Ebola first surfaced in 1976, popped up a few times over the next three years, and then virtually disappeared from existence for the next 15 years. But there's no way the virus really disappeared; it had to be hiding somewhere. Where it hid then and continues to hide between outbreaks is a mystery.
What we know: Ebola is a classic zoonotic disease, meaning that it occurs naturally in animals but can be transmitted to humans. So that means a likely resting place, or reservoir, for Ebola could be an animal that becomes the source of direct transmission. But here's the tricky part -- since Ebola lies in silence for long periods, animals that get sick from the disease, like primates, are probably not the reservoirs. If a monkey were the reservoir, that would mean that the virus would be able to hang out in the monkey for long stretches of time without making the monkey sick. And we know that monkeys are super susceptible to the disease, so scientists have had to look elsewhere to animals like mosquitoes, bats and birds. They have even tested out plants.
So why has it been so hard to find the reservoir species? Well, with the virus hiding for long stretches, there's a good possibility that the master Ebola hoarder is a rare species and hard to find. So scientists have looked. And looked. They've infected a ton of animals and then checked to see if they've survived or looked for antibodies against Ebola. This has been a decades-long quest and still there is no definitive reservoir species.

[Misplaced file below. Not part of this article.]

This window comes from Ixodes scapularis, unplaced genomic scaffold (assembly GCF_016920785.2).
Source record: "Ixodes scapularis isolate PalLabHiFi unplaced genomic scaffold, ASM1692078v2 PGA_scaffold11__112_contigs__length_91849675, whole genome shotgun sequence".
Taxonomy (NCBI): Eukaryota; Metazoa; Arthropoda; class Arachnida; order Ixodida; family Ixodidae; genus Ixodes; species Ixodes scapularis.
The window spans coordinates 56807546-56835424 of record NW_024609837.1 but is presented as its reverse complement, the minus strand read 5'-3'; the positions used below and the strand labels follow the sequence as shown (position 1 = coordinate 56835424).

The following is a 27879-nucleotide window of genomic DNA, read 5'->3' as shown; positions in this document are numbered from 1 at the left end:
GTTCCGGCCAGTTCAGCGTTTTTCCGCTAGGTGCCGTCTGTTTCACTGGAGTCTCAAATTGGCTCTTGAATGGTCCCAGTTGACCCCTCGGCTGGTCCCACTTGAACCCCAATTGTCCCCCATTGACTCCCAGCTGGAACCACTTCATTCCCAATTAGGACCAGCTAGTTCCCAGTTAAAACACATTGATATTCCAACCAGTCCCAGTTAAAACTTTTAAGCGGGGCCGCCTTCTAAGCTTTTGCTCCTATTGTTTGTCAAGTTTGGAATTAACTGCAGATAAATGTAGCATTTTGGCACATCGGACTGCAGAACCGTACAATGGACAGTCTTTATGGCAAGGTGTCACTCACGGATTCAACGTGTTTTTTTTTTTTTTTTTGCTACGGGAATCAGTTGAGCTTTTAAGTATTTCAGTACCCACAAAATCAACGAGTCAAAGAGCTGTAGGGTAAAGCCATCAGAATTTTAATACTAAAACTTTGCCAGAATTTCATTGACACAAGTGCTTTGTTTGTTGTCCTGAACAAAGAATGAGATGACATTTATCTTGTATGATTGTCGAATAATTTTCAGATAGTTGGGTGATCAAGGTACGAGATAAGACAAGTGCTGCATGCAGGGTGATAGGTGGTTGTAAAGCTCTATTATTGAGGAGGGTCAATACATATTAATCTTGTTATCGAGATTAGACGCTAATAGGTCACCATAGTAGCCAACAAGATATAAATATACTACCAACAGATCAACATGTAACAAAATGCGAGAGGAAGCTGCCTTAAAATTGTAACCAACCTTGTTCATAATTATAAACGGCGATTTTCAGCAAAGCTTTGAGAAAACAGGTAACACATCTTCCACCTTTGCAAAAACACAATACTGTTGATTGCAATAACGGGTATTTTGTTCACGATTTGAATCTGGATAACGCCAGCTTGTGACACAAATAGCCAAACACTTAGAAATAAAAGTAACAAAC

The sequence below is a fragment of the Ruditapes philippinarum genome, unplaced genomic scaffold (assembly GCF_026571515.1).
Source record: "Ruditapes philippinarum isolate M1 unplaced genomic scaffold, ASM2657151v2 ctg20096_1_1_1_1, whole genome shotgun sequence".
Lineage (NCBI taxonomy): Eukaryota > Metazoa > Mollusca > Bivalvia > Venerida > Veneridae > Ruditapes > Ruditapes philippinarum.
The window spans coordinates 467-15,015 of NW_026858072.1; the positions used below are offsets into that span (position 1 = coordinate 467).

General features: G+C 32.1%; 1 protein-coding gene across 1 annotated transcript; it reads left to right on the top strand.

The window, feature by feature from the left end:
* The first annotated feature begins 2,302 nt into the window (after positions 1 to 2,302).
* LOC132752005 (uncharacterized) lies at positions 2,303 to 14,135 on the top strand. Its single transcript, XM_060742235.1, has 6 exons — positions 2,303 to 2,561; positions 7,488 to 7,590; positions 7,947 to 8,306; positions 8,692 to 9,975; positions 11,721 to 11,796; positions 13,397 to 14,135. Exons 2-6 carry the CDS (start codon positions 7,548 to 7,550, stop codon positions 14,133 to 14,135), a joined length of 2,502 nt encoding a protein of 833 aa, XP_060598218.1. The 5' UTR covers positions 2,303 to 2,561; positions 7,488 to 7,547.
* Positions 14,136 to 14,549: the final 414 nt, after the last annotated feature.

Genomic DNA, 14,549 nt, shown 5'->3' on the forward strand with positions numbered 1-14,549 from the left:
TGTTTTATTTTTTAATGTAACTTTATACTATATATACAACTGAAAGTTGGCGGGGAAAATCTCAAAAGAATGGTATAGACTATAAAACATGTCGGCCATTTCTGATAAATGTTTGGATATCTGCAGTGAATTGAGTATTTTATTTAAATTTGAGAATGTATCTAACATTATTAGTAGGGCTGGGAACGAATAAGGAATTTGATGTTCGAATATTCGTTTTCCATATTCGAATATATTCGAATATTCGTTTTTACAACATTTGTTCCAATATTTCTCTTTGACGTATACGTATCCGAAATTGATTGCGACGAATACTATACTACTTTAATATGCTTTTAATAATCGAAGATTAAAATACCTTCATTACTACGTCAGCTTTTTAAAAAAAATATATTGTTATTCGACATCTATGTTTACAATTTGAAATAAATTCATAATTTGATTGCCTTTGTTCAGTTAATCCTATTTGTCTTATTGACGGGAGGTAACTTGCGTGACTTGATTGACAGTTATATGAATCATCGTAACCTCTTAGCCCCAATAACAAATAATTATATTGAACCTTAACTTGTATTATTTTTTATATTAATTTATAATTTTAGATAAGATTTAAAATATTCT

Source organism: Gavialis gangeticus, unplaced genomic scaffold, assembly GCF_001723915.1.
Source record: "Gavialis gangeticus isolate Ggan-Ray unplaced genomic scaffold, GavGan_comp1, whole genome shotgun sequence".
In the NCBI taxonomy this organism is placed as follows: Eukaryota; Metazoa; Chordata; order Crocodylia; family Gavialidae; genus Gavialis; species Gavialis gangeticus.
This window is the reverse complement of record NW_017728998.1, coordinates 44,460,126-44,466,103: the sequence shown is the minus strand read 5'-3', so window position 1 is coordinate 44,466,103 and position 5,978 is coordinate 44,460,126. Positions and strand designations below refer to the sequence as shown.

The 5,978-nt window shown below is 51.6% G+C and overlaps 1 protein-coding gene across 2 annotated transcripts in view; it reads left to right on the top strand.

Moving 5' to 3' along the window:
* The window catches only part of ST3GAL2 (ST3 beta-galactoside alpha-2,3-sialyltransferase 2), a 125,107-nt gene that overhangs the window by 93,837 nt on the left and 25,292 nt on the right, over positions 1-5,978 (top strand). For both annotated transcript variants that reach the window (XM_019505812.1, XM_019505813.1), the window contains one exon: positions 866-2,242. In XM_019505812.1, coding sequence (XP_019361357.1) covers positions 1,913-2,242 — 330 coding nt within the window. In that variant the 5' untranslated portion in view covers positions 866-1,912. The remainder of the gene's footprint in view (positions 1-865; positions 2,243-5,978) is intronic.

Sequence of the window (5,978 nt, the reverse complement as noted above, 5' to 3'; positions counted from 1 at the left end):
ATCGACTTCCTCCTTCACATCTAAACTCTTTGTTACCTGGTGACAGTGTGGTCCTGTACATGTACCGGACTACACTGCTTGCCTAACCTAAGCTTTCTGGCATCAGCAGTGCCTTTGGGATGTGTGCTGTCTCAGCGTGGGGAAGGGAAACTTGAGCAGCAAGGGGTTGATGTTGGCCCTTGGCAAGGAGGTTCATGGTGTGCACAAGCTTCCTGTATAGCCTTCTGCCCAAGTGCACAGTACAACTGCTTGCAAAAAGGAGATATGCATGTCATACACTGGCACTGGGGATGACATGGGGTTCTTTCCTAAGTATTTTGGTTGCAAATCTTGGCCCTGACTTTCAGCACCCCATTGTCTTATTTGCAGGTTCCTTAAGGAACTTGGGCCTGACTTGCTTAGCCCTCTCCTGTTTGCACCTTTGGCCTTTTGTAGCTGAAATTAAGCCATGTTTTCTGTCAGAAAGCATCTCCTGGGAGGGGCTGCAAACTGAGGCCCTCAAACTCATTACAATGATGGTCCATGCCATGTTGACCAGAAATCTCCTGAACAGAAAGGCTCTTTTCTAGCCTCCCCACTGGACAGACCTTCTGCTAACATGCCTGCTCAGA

Recent tests have pointed to fruit bats as the most likely carriers of the disease, but scientists still are unsure how the virus transmits from the bats to humans and nonhuman primates. We only know that some of these African bats can support the virus replicating in their bodies without getting sick and that bats have been associated with known index cases (the first human infected in an outbreak) in past outbreaks.